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Nobel official resigns over Karolinska surgeon controversy

Geneticist Urban Lendahl steps down because of involvement in Macchiarini investigation.

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Martin Stenmark/Karolinska Institute

Urban Lendahl has resigned as secretary-general of the Nobel Assembly, little more than a year after he took the post.

A prominent official has resigned from the committee that awards the Nobel Prize in Physiology or Medicine, because he expects to become involved in the investigation surrounding controversial surgeon Paolo Macchiarini at the Karolinska Institute (KI) in Stockholm.

Urban Lendahl, a geneticist, was one of the scientists at the Karolinska who recommended hiring Macchiarini as a visiting professor at the institute in 2010. The KI is now cutting ties with Macchiarini, who is embroiled in a scandal about the ethics of his work implanting artificial windpipes into patients; it has also ordered an external investigation into how it handled his case.

Lendahl, who “anticipates that he may be involved in this investigation”, resigned his post as secretary-general of the Nobel Assembly, a group of 50 Karolinska-based professors that decides who wins the prize in physiology or medicine, on 6 February. He also resigned as secretary-general on the smaller Nobel Committee, which puts forward nominations for the prize.

The decision is “effective immediately,” according to a statement from the chairman of the Nobel Assembly, Rune Toftgård, a biologist at the Karolinska. Lendahl had asked to resign “out of respect for the integrity of the Nobel Prize work,” Toftgård explains.

Trachea controversy

In 2011, Macchiarini implanted a plastic trachea, seeded with stem cells, into a patient whose own windpipe had been damaged. Following that work — which was hailed as a game-changer in regenerative medicine — he implanted artificial tracheas into seven more people, including two more at the Karolinska. Six of the patients have died and another has spent most of their time in intensive care since the procedure. (Macchiarini says the deaths were unrelated to his surgery.)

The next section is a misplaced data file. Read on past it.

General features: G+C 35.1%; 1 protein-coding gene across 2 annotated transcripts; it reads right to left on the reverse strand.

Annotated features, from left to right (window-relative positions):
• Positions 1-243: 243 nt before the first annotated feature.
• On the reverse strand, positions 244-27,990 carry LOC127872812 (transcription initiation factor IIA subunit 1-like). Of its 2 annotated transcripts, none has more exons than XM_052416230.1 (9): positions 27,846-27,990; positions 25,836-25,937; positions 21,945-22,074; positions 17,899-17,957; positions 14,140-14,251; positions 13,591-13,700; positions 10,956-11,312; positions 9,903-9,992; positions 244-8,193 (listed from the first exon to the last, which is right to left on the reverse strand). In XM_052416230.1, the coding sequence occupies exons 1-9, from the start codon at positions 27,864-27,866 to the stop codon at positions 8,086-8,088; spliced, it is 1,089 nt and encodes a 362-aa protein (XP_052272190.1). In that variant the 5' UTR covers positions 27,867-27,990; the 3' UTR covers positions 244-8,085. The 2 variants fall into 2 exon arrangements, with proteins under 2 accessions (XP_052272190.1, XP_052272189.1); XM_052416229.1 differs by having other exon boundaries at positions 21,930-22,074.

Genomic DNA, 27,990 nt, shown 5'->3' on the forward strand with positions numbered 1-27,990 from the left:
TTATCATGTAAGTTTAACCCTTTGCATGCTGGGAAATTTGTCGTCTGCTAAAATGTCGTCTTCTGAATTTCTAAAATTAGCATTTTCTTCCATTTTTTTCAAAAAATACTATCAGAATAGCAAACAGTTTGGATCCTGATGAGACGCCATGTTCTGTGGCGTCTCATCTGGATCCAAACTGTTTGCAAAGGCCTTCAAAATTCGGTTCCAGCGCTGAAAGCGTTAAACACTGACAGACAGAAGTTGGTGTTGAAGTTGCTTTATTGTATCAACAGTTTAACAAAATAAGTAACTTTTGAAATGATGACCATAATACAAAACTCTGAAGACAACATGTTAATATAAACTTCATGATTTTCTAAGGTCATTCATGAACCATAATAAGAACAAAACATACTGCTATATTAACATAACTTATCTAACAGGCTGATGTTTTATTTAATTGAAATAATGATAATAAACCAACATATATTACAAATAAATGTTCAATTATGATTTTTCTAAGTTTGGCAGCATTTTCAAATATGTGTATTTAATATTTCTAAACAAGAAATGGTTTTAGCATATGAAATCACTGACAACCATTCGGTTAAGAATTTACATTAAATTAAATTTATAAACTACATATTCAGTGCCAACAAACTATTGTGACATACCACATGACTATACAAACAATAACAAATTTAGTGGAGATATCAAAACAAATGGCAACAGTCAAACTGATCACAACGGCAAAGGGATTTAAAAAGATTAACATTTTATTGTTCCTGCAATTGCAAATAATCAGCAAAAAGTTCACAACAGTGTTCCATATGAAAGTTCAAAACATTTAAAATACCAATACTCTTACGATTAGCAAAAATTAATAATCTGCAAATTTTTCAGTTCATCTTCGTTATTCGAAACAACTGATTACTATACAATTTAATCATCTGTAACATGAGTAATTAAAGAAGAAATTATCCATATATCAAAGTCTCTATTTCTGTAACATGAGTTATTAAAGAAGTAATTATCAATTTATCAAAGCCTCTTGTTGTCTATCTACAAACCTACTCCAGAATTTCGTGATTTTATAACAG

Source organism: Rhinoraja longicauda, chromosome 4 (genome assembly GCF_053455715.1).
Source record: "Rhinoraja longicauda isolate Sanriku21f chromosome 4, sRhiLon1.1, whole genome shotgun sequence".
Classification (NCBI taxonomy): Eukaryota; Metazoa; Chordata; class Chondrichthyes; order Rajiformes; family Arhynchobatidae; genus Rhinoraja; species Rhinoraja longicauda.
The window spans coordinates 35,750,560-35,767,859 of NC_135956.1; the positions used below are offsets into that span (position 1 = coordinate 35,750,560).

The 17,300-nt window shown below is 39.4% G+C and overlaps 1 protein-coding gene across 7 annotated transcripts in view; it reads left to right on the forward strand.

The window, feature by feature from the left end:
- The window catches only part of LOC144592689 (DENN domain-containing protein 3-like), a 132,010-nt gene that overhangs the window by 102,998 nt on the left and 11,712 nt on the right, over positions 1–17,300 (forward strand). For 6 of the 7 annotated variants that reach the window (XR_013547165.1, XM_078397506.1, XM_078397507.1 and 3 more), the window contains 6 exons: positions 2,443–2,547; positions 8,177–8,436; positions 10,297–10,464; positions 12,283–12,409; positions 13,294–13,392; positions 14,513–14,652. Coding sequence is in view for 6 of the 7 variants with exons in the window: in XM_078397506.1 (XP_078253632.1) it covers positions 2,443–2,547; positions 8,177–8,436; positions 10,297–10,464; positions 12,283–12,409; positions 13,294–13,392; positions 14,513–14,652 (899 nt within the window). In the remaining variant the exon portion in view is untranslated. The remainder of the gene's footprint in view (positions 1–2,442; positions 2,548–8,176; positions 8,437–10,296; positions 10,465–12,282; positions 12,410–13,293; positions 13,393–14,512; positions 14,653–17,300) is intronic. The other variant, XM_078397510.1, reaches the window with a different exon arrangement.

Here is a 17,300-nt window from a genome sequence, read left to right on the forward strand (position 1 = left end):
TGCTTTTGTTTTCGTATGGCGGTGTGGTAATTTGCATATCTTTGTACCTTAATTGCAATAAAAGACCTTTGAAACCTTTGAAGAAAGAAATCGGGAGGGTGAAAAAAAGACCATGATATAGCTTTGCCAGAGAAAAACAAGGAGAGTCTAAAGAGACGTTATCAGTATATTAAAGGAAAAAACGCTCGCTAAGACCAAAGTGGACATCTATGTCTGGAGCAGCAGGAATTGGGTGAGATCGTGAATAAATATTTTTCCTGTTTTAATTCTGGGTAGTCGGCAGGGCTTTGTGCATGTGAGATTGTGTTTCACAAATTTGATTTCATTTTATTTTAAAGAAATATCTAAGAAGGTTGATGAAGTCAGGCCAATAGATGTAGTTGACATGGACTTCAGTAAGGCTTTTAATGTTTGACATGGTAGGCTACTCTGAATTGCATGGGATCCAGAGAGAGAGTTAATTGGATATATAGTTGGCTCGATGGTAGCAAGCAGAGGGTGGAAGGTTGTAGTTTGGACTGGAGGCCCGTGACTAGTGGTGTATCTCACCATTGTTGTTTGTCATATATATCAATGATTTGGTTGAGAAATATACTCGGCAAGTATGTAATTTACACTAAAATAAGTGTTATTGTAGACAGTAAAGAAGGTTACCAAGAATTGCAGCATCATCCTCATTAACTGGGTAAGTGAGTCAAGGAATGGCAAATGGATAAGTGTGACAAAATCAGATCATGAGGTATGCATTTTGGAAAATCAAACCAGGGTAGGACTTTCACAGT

The KI’s decision to hire the surgeon — and subsequent decisions to extend his contracts — have been questioned following a documentary on SVT, Sweden's public broadcaster, that aired in January. The documentary alleged, among other things, that Macchiarini had performed the surgery on a patient who was not life-threateningly ill, contrary to the surgeon's previous statements. It also showed that Macchiarini claimed in publications that the artificial tracheas had fared better than patient records show. An article in Vanity Fair in January alleged that Macchiarini lied about his past affiliations when he applied for the Karolinska post.

The Karolinska has said that it will look into the charges — all of which Macchiarini denies — and announced last week that it would not renew the surgeon’s contract, which expires in November, and that it would launch an investigation into the way it handled his case.

In 2015, physicians at the Karolinska argued that Macchiarini had conducted research misconduct on seven papers; an independent investigation found the surgeon guilty, but the Karolinska’s vice-chancellor Anders Hamsten then cleared him of misconduct.

Journal name:
Nature
DOI:
doi:10.1038/nature.2016.19332

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